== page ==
Me: Yes. Shall we go?
Beau: Beer. I mean, yes
…..The conversation sounded longer in my head.
Little will dissuade me from visiting Le Mouton RougeWine Merchants in St Dunstans of an evening, and an email promising an evening of sampling various locals ales and chatting to brewers for a mere £15 was almost too much to handle (I had lie down on my fainting couch for a bit until I realized we don’t have a fainting couch and decided to climb off the kitchen counter).
There has always been a wine merchants in the same spot in St Dunstans since the 1800s, but two years ago, independent retailers and liquor experts Jamie and Marion took over the site, and the Mouton Rouge was born.
It is a fine figure of an establishment with a grand selection of wine, beer, whiskey, gin, brandy, tequila, and many other liquid delicacies. Should you need a beautiful bottle of red, a Scotch with a story, or if you just want to stare at the humidor of Cubans*, there is no better place in town.
Jamie and Marion are also exceptional retailers – they are extremely laid-back and friendly with not a hint of wine snobbery about them, but they know more about alcohol than anyone I’ve met in my travels. They put a lot of effort into their stock, and know the story behind every distiller, brewery and producer. And honestly, isn’t it nice when buying booze for a dinner party or a friend to hand over a bottle that’s been lovingly picked and is bursting with flavour, instead of just flinging a bottle of Black Tower at their face while shouting ‘it’s wet, isn’t it?!!’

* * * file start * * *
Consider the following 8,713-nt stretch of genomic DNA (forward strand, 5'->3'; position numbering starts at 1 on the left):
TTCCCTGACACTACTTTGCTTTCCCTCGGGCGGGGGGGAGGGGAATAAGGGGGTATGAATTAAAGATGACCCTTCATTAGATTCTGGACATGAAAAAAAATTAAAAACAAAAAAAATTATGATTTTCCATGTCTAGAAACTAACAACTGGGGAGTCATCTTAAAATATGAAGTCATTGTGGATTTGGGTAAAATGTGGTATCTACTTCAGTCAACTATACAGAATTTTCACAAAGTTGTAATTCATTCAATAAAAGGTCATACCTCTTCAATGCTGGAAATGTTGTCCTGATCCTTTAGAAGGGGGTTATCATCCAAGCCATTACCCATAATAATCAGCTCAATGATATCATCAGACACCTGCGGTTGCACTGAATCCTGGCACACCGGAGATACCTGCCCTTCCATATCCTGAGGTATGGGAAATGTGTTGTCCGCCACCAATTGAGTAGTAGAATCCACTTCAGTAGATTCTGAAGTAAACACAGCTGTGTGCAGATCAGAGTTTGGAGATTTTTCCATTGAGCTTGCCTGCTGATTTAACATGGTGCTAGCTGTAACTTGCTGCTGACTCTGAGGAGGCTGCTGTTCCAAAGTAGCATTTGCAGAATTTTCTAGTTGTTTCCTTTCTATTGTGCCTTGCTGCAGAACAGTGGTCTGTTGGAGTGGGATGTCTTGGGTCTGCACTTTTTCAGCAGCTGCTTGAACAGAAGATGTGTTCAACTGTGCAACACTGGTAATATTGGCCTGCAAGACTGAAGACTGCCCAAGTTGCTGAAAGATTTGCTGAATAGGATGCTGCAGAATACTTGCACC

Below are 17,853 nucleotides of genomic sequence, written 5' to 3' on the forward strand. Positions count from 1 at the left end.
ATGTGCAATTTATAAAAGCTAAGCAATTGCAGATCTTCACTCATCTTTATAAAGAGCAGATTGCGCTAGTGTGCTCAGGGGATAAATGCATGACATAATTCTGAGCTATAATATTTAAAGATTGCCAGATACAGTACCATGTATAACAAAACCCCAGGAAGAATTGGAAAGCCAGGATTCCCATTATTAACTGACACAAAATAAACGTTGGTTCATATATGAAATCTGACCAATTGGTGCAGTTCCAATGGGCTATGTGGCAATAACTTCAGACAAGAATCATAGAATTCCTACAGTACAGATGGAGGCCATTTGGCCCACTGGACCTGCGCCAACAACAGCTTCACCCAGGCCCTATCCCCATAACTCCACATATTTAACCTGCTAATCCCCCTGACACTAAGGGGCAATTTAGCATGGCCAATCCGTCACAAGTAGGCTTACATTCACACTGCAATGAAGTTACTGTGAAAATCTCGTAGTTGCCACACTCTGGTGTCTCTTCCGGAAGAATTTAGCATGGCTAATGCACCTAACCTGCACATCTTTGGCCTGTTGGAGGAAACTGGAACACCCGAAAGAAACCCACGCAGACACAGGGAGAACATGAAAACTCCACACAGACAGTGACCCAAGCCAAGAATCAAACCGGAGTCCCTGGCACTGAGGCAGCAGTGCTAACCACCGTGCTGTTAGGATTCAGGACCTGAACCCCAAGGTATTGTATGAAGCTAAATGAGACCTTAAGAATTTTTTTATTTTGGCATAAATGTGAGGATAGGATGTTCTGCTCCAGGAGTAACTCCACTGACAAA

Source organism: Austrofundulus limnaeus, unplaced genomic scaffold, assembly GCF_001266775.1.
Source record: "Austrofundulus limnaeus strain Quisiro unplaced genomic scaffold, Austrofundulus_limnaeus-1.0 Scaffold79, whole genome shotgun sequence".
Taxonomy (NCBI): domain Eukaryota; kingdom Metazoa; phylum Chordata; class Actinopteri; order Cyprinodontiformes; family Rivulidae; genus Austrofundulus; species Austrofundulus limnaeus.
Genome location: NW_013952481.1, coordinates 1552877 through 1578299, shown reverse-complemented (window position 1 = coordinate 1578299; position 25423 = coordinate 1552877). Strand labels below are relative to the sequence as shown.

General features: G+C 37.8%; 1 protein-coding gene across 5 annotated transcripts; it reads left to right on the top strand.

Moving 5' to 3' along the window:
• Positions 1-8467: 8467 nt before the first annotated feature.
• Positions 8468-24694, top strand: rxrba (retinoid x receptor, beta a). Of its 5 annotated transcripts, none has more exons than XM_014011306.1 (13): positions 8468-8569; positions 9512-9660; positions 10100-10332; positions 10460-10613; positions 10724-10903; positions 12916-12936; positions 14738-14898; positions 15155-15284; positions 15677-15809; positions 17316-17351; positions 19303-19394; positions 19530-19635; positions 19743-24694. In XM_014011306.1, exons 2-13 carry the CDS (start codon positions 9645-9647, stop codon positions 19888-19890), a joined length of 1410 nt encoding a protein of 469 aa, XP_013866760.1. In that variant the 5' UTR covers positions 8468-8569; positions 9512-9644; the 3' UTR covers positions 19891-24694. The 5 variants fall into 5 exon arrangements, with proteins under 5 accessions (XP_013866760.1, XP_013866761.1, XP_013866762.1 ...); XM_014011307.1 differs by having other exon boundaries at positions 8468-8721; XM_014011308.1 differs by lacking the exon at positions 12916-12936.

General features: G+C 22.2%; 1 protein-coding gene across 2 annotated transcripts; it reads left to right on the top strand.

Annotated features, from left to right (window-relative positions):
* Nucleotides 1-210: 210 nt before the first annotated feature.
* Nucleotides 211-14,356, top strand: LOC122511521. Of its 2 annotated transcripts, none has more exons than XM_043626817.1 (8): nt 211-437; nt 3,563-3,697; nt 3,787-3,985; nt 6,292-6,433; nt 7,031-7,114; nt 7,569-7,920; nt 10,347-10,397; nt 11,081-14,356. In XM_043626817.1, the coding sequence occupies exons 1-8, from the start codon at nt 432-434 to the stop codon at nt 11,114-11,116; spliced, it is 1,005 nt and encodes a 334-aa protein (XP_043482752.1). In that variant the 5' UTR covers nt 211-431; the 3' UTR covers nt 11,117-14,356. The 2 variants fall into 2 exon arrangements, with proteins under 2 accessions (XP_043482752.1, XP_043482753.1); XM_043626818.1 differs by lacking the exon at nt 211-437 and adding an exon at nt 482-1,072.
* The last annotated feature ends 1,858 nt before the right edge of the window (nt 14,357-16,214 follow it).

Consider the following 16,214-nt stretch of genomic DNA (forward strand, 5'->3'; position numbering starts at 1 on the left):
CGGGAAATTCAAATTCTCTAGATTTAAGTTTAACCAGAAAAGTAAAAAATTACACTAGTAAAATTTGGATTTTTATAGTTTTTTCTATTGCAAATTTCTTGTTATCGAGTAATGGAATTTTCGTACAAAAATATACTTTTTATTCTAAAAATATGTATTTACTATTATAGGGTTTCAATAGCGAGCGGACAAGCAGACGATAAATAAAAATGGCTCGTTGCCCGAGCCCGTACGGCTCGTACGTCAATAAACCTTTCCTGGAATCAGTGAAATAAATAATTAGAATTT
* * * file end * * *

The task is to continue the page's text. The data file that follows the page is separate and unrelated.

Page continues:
Mouton Rouge will also serve you well if you’re hunting for an extra special gift. For example, one day, while I was stocking up on precious Wansum Pilsner (for tis most good), Jamie called me over to the counter and dug out a rather grand looking box from the recesses of the shop. He opened it to reveal an excruciatingly elegant bottles of cognac. Barely labelled, prone on a bed of satin, all curves and honey hues, she was the fabled Hennessy Paradis, a very rare blend of more than 100 eaux-de-vie, some of which (as Marion later explained) were distilled before the phylloxera epidemic destroyed most of France’s vineyards in the late 1800s.
Sadly, I could only look and not sip. The cost of the botttle? £800 minimum. And it was gone within three hours. I’d show you a picture, but it’s so rare that it repels photography.
But don’t let such talk of super brandy frighten you from stopping by for your Friday night bottle of red – the shop’s selection is wide, well priced and quality is assured, and they have a regular offer of four bottles of ale for £10 on selected brands, including Kent favourites Wantsum, Canterbury Ales, Gadds and Old Dairy.
But back to the beer tasting!
We huddled in the warmth of the shop on a Saturday night, surrounded by small group of beer fanatics, drinkers, brewers and (as I later found out) Ingress fanatics*. We were to try upwards of 11 different ales from around Kent, most of which were seasonal, and including four from co-hosts and Deal microbewers, Time and Tide.
We were given a sheet of tasting notes for each beer, and Ben and I were careful to make our own notes too (until we got to chatty and tipsy to remember what we were doing).
Highlights were as follows:
We started out with Gadds Big Cracker 7.5% (a strong starter!) I’ve never been a big fan of Gadds as I’m more of light girly pale ale drinker, but Ben adores their bitters. This one, though, wasn’t half bad at all and not as hoppy ass their other brews. Ben promptly wrote on the sheet: “Big flavours, Sinead liked it #gaddsshocker.